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Title: Cotton nitrogen management in a high-residue conservation system: nitrogen source, rate, application method and application timing

Author
item JAYARATNE, K.S.
item GASKIN, J
item LEE, R
item Reeves, Donald
item HAWKINS, G

Submitted to: Journal of International Agricultural and Extension Education
Publication Type: Proceedings
Publication Acceptance Date: 10/26/2007
Publication Date: 10/26/2007
Citation: Jayaratne, K.U., Gaskin, J.W., Lee, R.D., Reeves, D.W., Hawkins, G. Cotton nitrogen management in a high-residue conservation system: nitrogen source, rate, application method and application timing. Proceedings of 23rd Annual Meeting AIAEE 2007, Polson, Montana, May 20-24, 2008.

Interpretive Summary: Over the years, USDA-ARS and university scientists have conducted much research on the benefits and management of conservation tillage systems; consequently, adoption of these systems promotes environmental sustainability. The adoption of technologies and management practices from this research, and its consequent impact is made possible in large part by USDA Cooperative Extension System agents becoming knowledgeable of the research and transferring the technologies and information to producers. In-service training programs are typically used to educate extension agents as a means to diffuse conservation tillage practices. However, changing extension agents’ attitudes is a commonly overlooked factor in planning in-service training programs. A cooperative effort between USDA-ARS scientists at Watkinsville, GA and Auburn, AL, and the University of Georgia Cooperative Extension System, explored the significance of attitude in conservation tillage systems in-service training for all 95 agricultural and natural resource (ANR) extension agents in Georgia. The training evaluation showed that agents’ have favorable attitudes towards conservation tillage systems and have fairly high levels of motivation in delivering conservation tillage extension programs, but that the level of motivation varied with the levels of education and extension experience. Changing extension agents’ attitude proved more important than improving their knowledge in order to motivate them to deliver conservation tillage extension programs. This information can be used by researchers and extension specialists to improve technology transfer and the impact of agricultural research programs.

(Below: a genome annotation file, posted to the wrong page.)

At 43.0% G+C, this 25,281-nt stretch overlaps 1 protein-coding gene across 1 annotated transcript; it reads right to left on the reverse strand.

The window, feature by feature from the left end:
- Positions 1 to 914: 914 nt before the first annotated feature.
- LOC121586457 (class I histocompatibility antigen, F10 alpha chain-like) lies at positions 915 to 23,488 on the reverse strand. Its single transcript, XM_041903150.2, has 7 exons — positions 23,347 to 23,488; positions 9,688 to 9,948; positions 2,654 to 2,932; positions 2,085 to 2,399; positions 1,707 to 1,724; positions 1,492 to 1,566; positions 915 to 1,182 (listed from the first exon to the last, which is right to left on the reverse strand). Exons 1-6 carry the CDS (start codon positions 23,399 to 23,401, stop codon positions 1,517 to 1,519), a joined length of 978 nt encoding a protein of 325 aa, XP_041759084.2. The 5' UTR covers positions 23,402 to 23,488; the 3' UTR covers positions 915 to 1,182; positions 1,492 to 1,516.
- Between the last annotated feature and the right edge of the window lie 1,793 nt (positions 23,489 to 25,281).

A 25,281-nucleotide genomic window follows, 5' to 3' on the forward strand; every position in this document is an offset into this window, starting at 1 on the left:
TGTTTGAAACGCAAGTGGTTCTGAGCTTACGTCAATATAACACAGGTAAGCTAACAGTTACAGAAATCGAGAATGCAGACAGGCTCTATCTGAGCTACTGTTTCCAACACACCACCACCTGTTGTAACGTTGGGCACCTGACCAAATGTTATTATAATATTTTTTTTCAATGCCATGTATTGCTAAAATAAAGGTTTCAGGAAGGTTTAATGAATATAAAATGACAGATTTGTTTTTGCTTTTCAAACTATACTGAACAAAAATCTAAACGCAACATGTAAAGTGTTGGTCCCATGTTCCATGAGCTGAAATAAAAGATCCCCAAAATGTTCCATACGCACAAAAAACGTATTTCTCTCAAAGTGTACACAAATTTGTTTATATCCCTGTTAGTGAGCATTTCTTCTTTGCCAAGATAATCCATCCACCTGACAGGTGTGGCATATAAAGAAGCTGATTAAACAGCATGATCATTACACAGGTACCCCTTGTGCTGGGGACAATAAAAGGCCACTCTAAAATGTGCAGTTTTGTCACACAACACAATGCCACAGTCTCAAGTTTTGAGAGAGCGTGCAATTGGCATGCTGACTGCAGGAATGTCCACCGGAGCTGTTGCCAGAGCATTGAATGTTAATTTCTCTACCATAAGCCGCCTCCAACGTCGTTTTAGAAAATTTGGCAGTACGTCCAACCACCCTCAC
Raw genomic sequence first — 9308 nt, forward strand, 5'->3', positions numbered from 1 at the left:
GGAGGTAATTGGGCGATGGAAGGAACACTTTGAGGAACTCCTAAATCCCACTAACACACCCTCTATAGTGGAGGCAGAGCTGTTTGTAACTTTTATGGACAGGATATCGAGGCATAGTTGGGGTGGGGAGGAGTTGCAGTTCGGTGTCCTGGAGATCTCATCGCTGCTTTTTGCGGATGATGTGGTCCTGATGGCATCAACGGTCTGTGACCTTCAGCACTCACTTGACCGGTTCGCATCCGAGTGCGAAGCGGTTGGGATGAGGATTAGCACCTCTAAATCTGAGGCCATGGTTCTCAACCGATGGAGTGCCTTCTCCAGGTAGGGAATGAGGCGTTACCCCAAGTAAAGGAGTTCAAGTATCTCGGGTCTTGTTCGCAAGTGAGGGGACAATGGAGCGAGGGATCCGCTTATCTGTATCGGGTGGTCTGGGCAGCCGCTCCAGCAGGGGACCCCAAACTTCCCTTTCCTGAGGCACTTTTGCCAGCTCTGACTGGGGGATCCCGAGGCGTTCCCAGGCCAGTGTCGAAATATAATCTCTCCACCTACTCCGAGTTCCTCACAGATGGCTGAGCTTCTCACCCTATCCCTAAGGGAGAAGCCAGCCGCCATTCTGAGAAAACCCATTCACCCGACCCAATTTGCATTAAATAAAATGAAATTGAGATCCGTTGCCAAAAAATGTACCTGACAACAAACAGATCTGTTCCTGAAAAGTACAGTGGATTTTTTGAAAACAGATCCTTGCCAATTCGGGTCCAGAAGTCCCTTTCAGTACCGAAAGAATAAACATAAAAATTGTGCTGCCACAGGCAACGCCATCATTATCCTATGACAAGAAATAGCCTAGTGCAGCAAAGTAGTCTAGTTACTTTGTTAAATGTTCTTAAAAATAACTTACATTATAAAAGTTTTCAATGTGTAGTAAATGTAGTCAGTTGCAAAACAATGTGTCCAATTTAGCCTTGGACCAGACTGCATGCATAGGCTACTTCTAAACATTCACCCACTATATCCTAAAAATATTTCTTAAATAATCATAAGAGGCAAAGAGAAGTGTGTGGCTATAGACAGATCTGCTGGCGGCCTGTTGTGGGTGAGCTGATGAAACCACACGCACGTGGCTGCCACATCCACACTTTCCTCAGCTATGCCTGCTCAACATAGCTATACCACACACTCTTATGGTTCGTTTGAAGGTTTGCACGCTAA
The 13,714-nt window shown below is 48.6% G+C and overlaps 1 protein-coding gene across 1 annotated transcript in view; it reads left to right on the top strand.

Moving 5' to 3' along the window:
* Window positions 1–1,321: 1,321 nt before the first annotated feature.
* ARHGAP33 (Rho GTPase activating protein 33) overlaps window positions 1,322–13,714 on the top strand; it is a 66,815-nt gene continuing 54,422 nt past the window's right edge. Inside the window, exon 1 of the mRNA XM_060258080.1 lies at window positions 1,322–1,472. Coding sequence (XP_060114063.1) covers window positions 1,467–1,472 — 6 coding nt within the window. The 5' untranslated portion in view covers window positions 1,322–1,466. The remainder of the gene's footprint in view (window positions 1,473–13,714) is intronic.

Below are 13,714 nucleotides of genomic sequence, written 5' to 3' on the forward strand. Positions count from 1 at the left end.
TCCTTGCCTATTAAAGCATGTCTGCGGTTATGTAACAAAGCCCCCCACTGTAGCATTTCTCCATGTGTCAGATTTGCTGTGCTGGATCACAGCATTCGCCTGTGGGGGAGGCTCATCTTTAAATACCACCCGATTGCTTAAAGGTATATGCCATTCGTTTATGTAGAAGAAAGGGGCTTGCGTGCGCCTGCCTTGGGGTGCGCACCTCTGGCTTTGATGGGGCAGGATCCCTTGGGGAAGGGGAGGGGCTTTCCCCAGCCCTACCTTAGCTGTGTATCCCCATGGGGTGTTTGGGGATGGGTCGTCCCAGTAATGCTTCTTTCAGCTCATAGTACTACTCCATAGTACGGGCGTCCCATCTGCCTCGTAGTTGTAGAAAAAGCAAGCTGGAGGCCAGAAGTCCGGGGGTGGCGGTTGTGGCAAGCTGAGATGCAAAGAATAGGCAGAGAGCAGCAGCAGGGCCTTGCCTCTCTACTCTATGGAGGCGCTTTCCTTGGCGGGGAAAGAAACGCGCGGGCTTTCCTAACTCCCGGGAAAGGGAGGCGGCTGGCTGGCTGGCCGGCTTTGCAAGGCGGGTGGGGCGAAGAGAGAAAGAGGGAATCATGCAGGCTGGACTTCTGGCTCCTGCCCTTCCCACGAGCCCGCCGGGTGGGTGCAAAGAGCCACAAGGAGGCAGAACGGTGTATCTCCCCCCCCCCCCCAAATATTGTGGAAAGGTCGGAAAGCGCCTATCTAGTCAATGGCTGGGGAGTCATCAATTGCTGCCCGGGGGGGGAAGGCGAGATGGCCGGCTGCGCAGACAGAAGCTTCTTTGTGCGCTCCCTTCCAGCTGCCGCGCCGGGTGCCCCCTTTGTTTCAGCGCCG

Technical Abstract: Conservation tillage systems are promoted in many parts of the world to help achieve environmental sustainability in agriculture. In-service training programs are used to educate extension agents as means to diffuse conservation tillage practices. However, changing extension agents’ attitudes is a commonly overlooked factor in planning in-service training programs. Exploring the significance of attitude in conservation tillage systems in-service training is the focus of this study. The target population for this study included all agricultural and natural resource (ANR) extension agents in Georgia. This study received 62.3% response rate. Findings indicate that the agricultural extension agents’ have favorable attitudes towards conservation tillage systems and have fairly higher level of motivation in delivering conservation tillage extension programs. Their level of motivation varies with their levels of education and extension experience. Partial correlation analysis confirmed that there was a positive significant correlation between extension agents’ knowledge and their motivation to present conservation tillage programs. However, there was an even stronger positive correlation between extension agents’ attitudes and their motivation to present conservation tillage systems programs. This finding concludes that the changing extension agents’ attitude is more important than changing their knowledge for achieving desirable outcomes of conservation tillage in-service training programs. The results of this study and the review of literature support the notion that changing extension agents’ attitudes is an important determinant of motivating them to deliver conservation tillage extension programs. Therefore, it is important to focus on attitude as an important training factor in planning in-service training programs.